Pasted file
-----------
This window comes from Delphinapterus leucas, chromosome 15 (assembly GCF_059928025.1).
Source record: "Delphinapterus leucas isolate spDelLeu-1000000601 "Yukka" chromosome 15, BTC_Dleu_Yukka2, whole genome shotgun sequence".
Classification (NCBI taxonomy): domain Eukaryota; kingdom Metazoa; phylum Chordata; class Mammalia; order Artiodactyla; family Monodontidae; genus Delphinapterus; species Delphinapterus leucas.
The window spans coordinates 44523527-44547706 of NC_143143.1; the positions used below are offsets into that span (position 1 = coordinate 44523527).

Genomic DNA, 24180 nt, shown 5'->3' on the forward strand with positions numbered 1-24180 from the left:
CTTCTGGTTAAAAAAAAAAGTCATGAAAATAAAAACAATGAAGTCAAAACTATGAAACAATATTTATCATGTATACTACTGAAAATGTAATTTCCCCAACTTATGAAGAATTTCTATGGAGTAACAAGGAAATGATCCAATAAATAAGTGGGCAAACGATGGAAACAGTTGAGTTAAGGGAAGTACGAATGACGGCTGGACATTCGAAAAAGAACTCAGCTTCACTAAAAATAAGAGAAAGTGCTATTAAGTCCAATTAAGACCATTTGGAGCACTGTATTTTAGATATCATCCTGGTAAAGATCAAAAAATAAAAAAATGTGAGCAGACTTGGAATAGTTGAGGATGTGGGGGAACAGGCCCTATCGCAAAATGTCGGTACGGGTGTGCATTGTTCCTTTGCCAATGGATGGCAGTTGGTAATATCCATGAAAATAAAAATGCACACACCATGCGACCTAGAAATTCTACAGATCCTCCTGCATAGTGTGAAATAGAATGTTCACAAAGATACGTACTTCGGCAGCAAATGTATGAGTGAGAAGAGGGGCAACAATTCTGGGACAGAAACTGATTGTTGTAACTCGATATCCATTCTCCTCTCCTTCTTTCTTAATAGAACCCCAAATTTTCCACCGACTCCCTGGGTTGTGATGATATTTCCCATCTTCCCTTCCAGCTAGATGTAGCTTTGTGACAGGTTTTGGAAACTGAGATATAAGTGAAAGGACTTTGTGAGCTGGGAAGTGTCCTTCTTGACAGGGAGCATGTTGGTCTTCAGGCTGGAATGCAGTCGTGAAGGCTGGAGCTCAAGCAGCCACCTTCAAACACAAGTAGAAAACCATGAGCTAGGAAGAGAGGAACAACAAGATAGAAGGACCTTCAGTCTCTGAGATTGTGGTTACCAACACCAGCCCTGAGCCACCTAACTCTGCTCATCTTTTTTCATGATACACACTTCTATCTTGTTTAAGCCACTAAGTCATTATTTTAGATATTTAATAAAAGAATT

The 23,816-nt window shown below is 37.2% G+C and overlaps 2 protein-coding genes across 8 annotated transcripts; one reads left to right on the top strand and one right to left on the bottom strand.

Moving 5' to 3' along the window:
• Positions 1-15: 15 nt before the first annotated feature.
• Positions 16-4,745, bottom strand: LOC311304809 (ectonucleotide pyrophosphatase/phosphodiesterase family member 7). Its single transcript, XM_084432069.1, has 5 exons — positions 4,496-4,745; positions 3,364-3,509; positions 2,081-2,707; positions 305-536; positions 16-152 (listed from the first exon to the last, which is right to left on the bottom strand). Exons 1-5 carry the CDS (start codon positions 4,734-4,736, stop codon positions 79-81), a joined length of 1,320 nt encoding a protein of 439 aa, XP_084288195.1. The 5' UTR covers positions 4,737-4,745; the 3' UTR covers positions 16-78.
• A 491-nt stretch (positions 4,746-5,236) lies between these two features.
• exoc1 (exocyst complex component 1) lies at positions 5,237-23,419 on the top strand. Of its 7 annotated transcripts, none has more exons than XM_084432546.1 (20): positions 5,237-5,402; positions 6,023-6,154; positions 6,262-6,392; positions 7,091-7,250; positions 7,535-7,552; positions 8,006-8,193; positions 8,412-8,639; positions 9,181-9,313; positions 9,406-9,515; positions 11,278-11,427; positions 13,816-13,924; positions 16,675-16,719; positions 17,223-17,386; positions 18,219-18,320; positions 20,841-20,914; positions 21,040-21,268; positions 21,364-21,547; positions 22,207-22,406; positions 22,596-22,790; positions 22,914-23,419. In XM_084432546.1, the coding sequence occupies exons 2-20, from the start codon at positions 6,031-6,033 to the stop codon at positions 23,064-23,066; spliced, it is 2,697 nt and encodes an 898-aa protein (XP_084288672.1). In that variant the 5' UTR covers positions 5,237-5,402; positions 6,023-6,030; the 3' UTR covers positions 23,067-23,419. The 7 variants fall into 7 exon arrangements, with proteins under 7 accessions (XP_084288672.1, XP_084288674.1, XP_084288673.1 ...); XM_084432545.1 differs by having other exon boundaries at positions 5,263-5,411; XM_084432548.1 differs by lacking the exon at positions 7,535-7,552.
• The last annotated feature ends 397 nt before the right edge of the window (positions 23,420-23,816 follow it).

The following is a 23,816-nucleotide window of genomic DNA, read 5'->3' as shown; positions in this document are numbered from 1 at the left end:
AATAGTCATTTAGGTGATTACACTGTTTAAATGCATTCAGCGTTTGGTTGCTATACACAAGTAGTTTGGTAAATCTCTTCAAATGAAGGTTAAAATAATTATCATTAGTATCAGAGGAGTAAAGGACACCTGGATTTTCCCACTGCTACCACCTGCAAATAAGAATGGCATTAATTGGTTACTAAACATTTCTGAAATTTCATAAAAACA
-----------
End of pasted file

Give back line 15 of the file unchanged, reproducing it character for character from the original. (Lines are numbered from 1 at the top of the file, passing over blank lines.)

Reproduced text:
AATAGTCATTTAGGTGATTACACTGTTTAAATGCATTCAGCGTTTGGTTGCTATACACAAGTAGTTTGGTAAATCTCTTCAAATGAAGGTTAAAATAATTATCATTAGTATCAGAGGAGTAAAGGACACCTGGATTTTCCCACTGCTACCACCTGCAAATAAGAATGGCATTAATTGGTTACTAAACATTTCTGAAATTTCATAAAAACA